North Texas arts magazine TheaterJones launches a new recording column with a review of The Kansas City Symphony’s recording of music by Adam Schoenberg. Adam Schoenberg will be appearing in North Texas with in April for a performance of his work La Luna Azul with the Fort Worth Symphony.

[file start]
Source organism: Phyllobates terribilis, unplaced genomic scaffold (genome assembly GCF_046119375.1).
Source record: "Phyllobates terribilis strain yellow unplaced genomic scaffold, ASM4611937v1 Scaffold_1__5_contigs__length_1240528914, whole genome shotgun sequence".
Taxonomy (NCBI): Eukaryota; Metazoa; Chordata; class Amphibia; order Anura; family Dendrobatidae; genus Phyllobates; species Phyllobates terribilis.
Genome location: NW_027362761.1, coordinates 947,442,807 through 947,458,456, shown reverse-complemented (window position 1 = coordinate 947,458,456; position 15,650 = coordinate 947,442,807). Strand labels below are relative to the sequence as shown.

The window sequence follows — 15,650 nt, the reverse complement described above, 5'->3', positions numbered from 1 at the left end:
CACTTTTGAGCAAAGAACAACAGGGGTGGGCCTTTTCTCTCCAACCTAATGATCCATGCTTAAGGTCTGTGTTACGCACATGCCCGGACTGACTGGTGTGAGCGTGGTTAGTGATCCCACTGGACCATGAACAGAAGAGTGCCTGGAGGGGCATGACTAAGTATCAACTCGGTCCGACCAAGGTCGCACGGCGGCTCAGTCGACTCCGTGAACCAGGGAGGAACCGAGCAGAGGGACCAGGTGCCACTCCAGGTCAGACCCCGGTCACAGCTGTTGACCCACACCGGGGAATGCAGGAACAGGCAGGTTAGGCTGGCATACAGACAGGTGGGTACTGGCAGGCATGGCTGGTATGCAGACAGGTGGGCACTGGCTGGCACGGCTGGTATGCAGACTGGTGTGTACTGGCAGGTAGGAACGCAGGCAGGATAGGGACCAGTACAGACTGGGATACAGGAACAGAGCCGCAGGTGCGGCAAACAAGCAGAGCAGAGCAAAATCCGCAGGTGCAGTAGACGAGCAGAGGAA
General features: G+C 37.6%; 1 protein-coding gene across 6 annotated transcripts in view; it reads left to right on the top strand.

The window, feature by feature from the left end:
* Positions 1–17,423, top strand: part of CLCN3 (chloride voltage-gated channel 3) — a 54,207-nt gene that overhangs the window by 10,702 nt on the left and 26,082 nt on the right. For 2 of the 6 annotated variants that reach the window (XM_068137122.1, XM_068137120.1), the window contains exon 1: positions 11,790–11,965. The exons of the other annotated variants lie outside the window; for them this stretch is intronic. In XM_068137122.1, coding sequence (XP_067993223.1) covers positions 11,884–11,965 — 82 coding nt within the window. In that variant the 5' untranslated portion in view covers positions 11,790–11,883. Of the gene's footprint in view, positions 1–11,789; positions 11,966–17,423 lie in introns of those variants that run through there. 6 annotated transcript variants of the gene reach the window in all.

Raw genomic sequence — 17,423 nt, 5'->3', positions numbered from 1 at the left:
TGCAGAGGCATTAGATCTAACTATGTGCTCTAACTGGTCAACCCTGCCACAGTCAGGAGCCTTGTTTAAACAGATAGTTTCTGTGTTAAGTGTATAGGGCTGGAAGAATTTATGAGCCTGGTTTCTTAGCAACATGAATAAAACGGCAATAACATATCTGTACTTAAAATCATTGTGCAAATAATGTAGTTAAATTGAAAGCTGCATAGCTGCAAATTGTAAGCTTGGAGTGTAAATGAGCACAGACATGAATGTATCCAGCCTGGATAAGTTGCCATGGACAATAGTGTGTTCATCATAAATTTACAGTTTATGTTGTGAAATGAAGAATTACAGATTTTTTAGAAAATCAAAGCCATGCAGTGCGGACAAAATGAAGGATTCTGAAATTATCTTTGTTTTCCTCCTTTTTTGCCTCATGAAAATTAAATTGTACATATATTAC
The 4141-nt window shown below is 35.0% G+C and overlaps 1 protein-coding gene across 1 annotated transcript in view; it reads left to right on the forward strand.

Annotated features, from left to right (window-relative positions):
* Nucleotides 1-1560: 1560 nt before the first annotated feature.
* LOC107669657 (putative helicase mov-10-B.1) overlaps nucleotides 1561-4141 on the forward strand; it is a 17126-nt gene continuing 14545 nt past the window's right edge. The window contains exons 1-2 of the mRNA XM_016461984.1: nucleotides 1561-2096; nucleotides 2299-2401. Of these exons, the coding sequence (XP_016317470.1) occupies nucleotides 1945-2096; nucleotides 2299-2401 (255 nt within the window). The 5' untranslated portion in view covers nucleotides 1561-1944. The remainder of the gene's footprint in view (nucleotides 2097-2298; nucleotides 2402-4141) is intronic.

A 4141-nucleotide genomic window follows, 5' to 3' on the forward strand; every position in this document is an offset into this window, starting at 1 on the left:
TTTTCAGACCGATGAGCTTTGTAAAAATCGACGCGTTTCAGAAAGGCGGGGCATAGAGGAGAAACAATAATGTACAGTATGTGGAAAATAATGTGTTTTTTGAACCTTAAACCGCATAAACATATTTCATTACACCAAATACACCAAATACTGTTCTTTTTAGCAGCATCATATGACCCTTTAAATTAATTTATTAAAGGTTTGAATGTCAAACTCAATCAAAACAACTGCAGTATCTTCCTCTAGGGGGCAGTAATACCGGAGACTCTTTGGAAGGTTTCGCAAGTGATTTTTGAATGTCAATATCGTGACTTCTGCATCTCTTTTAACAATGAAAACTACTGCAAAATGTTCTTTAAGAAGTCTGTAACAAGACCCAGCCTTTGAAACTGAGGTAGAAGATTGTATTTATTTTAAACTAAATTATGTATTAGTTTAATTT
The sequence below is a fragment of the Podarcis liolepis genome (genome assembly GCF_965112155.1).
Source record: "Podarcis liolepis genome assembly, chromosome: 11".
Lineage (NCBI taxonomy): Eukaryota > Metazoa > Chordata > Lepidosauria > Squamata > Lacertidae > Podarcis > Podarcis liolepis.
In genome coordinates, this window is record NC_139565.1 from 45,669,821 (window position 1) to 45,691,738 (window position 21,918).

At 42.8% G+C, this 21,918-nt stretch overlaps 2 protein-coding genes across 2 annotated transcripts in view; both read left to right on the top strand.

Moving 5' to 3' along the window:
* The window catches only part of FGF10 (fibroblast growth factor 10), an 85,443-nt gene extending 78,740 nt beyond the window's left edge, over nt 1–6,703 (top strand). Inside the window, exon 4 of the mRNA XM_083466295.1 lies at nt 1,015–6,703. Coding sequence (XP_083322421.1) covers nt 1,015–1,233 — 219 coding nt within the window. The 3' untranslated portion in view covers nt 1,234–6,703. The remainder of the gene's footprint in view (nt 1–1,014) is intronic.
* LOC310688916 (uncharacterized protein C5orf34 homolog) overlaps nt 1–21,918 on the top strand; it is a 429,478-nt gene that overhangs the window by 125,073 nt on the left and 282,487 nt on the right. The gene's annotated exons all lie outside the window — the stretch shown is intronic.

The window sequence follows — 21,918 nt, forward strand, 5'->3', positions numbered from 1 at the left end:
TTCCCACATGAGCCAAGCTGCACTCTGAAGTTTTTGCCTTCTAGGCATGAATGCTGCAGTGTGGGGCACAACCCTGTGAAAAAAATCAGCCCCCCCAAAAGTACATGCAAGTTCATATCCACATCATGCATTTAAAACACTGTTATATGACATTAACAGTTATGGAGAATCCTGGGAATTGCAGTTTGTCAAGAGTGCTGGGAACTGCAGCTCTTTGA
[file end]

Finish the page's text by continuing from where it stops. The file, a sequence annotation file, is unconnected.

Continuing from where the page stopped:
“The music turns out to be charming and agreeable, but self-confident enough not to beg us to like it. The first work on the recording, Finding Rothko, is inspired by the artist’s famous great slabs of color, and it seems almost too sure-footed to date from the composer’s student days. It’s invigorating, impeccably paced music, and shows the composer’s sure hand with orchestral forces. … The 10-movement Picture Studies, was—in a transcription for the U. S. Marine Band—my introduction to Schoenberg, and I liked the work in that form. But it turns out that—surprise!—it’s even better in its original form, which we have as the last composition on the disc.… from the bravura E-flat Clarinet solo in “Miró” to the loud, stark blocks of sound in “Kandinsky”—and the even louder silences—what he sees comes out beautifully in the music. That’s Adam Schoenberg, I guess; but that’s also the quality of the recording. Reference Recordings is justifiably proud of the recording’s engineer, Keith O. Johnson, even to the extent of putting his name on the cover of the disc and giving him his own page in the notes; he evidently patented 24-bit HDCD encoding. I have yet to play the disc on equipment that will take advantage of the extra information encoded on the disc, but that this is a superb recording is clear, even on regular CD equipment. Likewise, the Kansas City Symphony, which has been championing Schoenberg’s music for some time now, sounds superb under Michael Stern’s direction. … Multiple hearings will be our pleasure.” —Andrew Anderson, TheaterJones
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